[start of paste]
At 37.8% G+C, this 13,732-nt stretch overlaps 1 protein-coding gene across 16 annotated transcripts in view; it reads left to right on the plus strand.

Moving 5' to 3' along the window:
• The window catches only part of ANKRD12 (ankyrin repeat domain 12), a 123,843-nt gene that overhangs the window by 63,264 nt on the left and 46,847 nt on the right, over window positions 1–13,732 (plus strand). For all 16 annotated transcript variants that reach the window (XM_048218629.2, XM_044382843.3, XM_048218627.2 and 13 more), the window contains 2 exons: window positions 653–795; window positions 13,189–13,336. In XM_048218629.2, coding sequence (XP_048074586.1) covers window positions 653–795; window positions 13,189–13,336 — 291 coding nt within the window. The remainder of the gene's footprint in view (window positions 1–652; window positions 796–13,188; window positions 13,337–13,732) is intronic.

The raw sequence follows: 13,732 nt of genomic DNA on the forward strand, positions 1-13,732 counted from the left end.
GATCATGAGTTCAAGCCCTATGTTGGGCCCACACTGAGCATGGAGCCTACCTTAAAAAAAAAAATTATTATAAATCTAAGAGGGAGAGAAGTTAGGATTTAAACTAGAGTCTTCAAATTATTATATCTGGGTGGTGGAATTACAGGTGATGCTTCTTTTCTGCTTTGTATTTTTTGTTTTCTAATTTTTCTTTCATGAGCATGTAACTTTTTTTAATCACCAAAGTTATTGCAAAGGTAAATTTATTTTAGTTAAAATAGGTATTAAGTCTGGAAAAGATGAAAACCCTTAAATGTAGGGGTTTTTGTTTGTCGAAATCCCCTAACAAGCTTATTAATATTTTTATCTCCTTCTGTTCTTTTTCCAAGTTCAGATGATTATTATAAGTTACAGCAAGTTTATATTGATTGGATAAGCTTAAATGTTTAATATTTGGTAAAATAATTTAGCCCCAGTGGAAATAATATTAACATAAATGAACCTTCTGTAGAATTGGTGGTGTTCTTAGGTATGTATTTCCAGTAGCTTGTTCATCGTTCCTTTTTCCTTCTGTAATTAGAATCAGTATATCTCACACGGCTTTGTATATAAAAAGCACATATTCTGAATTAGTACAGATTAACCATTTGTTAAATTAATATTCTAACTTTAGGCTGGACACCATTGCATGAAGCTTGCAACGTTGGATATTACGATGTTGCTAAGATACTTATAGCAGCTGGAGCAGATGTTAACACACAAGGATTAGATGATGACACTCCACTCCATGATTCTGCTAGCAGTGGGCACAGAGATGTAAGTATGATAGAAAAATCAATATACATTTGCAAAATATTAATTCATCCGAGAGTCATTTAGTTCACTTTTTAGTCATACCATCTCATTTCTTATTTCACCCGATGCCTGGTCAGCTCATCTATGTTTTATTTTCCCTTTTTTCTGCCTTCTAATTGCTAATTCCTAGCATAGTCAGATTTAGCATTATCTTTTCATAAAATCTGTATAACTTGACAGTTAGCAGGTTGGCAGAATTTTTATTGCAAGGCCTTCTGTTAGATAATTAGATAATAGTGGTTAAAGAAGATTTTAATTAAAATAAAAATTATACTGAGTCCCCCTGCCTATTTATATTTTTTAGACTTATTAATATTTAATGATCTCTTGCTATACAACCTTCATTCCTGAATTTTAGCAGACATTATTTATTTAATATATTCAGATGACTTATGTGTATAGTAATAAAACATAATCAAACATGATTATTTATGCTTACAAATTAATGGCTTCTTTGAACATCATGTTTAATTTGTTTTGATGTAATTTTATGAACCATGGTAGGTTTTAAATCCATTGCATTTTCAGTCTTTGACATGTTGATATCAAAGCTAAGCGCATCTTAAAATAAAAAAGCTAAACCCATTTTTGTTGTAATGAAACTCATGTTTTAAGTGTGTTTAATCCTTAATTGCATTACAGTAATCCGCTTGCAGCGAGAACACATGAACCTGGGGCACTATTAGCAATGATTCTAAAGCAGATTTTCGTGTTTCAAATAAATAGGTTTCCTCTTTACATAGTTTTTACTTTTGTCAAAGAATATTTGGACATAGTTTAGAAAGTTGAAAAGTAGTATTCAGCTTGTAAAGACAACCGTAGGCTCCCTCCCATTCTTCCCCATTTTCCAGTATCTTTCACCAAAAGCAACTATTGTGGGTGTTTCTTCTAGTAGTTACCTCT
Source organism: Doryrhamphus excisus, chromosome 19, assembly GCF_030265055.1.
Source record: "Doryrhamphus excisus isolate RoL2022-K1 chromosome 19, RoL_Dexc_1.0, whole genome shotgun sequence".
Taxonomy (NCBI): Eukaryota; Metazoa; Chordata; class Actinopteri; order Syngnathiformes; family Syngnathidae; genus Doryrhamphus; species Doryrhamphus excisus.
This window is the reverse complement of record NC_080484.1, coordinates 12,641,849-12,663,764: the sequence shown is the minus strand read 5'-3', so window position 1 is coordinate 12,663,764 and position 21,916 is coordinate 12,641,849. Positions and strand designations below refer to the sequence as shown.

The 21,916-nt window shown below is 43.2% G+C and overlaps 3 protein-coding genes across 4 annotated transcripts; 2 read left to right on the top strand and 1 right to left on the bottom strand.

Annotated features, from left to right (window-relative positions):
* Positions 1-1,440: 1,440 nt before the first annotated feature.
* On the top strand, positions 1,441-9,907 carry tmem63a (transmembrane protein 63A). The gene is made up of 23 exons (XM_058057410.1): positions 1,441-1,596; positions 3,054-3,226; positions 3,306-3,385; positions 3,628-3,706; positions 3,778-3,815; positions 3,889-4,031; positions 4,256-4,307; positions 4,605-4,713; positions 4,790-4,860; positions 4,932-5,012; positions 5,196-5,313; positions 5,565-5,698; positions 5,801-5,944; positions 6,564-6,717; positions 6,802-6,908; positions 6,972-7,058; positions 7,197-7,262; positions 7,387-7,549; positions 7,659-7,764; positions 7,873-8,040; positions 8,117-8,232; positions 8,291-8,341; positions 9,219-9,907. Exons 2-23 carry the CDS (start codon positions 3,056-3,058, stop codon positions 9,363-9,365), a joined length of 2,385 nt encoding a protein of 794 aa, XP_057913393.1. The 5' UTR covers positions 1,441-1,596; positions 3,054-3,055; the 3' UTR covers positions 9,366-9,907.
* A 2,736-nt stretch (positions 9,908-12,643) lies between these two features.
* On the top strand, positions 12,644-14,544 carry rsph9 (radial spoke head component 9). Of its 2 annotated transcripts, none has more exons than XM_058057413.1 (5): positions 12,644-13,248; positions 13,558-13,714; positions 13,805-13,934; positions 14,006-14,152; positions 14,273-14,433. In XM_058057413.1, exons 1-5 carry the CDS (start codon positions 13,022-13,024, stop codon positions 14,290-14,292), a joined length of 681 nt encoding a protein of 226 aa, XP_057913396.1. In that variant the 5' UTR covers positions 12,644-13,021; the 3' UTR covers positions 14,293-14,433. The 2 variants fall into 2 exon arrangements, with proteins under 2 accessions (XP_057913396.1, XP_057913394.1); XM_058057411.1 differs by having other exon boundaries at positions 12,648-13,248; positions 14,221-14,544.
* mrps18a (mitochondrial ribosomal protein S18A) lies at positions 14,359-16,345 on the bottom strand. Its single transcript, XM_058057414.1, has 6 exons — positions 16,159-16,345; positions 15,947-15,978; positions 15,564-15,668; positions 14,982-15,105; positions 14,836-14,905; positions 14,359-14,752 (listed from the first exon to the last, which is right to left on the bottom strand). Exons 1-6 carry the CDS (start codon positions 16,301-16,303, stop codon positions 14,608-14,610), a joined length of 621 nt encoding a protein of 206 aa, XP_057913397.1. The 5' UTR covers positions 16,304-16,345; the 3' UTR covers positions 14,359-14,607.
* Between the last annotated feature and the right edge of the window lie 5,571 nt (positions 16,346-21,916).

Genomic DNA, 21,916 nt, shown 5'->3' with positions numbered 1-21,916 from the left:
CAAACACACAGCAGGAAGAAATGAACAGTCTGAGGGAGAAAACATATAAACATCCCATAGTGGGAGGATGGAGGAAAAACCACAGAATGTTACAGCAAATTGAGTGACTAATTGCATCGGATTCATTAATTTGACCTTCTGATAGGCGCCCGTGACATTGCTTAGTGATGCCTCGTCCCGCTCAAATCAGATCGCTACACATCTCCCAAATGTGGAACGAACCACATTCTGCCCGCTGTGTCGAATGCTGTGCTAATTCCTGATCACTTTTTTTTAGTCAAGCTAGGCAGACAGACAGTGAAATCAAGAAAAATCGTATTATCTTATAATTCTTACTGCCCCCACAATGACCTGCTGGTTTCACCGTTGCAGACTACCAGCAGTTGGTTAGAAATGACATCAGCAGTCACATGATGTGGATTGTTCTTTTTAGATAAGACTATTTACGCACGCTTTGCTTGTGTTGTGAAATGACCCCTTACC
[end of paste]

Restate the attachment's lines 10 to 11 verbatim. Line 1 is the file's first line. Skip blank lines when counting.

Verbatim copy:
The 21,916-nt window shown below is 43.2% G+C and overlaps 3 protein-coding genes across 4 annotated transcripts; 2 read left to right on the top strand and 1 right to left on the bottom strand.

Annotated features, from left to right (window-relative positions):